Anestis MD, Soberay KA, Gutierrez PM, Hernández TD, and Joiner TE Jr. 2014. Reconsidering the link between impulsivity and suicidal behavior. Personality and Social Psychology Review 18:366-386. DOI: 10.1177/1088868314535988
Anestis, MD, Khazem, LR, Mohn, RS, & Green, BA (in press). Testing the main hypotheses of the interpersonal-psychological theory of suicidal behavior in a large diverse sample of United States military personnel. Comprehensive Psychiatry
Anestis, MD, & Green, BA (in press). The impact of varying levels of confidentiality on disclosure of suicidal thoughts in a sample of United States National Guard personnel. Journal of Clinical Psychology.
Bernert RA, Kim JS, Iwata NG, Perlis ML. March 2015. Sleep Disturbances as an Evidence-Based Suicide Risk Factor. Current Psychiatry Reports, 17(15): 554-62
Bernert RA, Nadorff (In Press). Sleep and Suicide Risk. Sleep Medicine Clinics.
Bodell, LP, Forney, KJ, Keel, PK, Gutierrez, PM & Joiner, TE. 2014. Consequences of Making Weight: A Review of Eating Disorder Symptoms and Diagnoses in the United States Military. Clinical Psychology: Science and Practice, 21, 398-409.
Brenner LA. December 11, 2012. White Paper Response at Request of COL Castro (MOMRP/DOD), on Window to Hope: Evaluating a Psychological Treatment for Hopelessness among Veterans with TBI. 2011 Dec 15.
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Holm-Denoma, J, & Witte, T. March 4, 2015. A Taxometric Study of Suicide Risk. https://msrc.fsu.edu/sites/msrc.fsu.edu/files//MSRC_A_Taxometric_Study_of_Suicide_Risk_Drs_Holm-Denoma_Witte.pdf
Johnson LL, O'Connor SS, Kaminer B, Jobes DA, and Gutierrez PM. 2014. Suicide-focused group therapy for veterans. Military Behavioral Health. DOI: 10.1080/21635781.2014.963762
Khazem, LR, Law, KC, Green, BA, & Anestis, MD (in press). Examining the relationship between coping strategies and suicidal desire in a sample of United States military personnel. Comprehensive Psychiatry.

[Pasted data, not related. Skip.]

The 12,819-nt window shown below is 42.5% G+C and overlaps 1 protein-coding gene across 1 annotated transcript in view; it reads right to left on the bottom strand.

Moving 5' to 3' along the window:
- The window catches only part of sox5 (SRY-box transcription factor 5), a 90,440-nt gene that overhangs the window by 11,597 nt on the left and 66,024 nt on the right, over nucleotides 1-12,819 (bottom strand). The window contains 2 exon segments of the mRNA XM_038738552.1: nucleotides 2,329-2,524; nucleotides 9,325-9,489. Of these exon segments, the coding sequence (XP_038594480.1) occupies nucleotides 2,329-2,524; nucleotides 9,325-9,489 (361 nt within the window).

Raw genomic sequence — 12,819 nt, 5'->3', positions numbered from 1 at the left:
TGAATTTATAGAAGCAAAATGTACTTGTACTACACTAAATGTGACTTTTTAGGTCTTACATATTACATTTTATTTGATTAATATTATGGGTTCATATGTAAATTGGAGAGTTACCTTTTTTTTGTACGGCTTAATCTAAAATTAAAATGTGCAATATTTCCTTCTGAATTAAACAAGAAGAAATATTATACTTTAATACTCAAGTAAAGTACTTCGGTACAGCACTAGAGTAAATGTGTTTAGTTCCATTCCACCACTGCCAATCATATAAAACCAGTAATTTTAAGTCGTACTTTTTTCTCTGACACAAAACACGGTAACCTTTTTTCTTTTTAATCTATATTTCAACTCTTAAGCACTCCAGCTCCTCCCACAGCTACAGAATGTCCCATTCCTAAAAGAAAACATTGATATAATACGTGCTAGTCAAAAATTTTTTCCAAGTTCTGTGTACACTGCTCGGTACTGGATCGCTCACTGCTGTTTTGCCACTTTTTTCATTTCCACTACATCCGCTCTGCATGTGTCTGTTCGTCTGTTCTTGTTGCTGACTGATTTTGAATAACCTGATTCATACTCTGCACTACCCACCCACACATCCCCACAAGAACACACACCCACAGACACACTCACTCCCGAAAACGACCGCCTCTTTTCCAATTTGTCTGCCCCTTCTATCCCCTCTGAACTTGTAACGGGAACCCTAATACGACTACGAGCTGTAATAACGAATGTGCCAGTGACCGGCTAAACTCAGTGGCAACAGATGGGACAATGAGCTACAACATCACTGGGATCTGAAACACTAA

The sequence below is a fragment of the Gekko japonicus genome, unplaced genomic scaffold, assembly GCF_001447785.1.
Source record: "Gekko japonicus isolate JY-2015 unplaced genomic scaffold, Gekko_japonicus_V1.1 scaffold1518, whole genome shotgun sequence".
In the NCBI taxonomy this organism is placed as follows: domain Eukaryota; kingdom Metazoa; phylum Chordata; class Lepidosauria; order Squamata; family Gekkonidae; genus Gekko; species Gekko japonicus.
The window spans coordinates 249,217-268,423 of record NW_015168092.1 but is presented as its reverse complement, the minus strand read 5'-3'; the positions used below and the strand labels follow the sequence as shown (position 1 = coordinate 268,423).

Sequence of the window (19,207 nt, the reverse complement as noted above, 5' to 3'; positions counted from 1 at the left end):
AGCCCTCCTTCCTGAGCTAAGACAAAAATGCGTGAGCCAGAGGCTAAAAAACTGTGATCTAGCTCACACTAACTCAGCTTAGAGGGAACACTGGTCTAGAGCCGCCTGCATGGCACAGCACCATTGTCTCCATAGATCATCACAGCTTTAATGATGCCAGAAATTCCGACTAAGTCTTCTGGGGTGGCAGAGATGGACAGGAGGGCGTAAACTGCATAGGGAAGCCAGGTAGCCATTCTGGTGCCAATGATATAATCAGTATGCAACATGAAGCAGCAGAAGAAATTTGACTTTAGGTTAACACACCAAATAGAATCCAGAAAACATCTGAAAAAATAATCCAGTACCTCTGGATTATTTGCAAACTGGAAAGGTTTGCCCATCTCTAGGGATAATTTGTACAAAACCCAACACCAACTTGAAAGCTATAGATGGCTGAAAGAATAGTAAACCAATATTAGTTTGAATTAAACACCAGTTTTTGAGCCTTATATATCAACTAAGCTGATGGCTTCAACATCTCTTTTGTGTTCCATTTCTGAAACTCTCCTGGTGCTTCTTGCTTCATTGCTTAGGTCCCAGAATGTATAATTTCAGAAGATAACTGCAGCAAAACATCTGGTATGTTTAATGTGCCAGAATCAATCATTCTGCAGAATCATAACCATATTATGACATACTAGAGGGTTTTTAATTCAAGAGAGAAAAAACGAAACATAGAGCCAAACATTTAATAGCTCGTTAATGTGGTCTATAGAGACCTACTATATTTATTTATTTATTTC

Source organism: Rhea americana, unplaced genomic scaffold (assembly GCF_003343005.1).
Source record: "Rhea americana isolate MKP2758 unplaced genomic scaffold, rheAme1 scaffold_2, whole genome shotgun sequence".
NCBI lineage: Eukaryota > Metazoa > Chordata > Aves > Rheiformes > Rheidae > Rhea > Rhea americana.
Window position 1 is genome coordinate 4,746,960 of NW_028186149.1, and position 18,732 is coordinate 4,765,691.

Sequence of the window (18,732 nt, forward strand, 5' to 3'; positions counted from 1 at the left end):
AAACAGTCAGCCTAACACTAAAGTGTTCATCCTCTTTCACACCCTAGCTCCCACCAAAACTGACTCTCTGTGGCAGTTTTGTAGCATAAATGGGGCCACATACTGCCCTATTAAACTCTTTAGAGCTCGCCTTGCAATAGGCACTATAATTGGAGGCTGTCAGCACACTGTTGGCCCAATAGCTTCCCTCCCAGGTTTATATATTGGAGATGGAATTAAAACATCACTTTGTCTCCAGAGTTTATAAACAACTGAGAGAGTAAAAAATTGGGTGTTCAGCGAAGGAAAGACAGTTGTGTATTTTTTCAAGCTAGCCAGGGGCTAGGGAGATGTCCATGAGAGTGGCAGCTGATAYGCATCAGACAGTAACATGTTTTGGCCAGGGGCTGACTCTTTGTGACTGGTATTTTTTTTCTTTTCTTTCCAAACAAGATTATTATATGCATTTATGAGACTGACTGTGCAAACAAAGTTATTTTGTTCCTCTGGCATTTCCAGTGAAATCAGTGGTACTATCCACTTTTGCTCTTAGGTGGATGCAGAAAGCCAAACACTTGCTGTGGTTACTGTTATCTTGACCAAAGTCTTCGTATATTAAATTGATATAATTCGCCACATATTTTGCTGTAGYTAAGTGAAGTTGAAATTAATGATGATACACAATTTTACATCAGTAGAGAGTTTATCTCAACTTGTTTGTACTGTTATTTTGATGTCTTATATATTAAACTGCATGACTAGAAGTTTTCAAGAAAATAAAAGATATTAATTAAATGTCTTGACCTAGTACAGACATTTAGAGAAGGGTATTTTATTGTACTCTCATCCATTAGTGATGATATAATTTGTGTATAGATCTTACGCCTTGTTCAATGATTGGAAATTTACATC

Legarreta M, Bueler E, DiMuzio J, McGlade E, Yurgelun-Todd D (01/31/2015). Neuropsychological Performance in Veterans with Chronic Pain [Abstract]. Journal of the International Neuropsychological Society.
Matarazzo BB, Barnes SM, Pease JL, Russell LM, Hanson JE, Soberay KA, and Gutierrez PM. 2014. Suicide risk among lesbian, gay, bisexual, and transgender military personnel and veterans: What does the literature tell us? Suicide & Life-Threatening Behavior 44:200-217. DOI: 10.1111/sltb.12073
Matarazzo B, Clemans T, Signoracci G, Hoffberg A, Simpson GK, Brenner LA. 2014. Cross-cultural adaptation of window to hope: A psychological Intervention to Reduce Hopelessness in Individuals with a history of traumatic brain injury. Brain Injury 10:1238-1247. DOI: 10.3109/02699052.2014.916419
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Mitchell, MA, Capron, DW, Raines, AM, & Schmidt, NB. 2014. Reduction in cognitive concerns of anxiety sensitivity is associated with reduction in PTSD and depressive symptoms: A comparison of civilians and veterans. Journal of Psychiatric Research, 48, 25-31.
Ribeiro JD, Pease JL, Gutierrez PM, Silva C, Bernert RA, Rudd MD, and Joiner TE Jr. 2012. Sleep problems outperform depression and hopelessness as cross-sectional and longitudinal predictors of suicidal ideation and behavior in young adults in the military. Journal of Affective Disorders 136:743-750. DOI: 10.1016/j.jad.2011.09.049
Schmidt NB, Capron DW, Raines AM, and Allan NP. 2014. Randomized clinical trial evaluating the efficacy of a brief intervention targeting anxiety sensitivity cognitive concerns. Journal of Consulting and Clinical Psychology 82(6):1023-1033. DOI: 10.1037/a0036651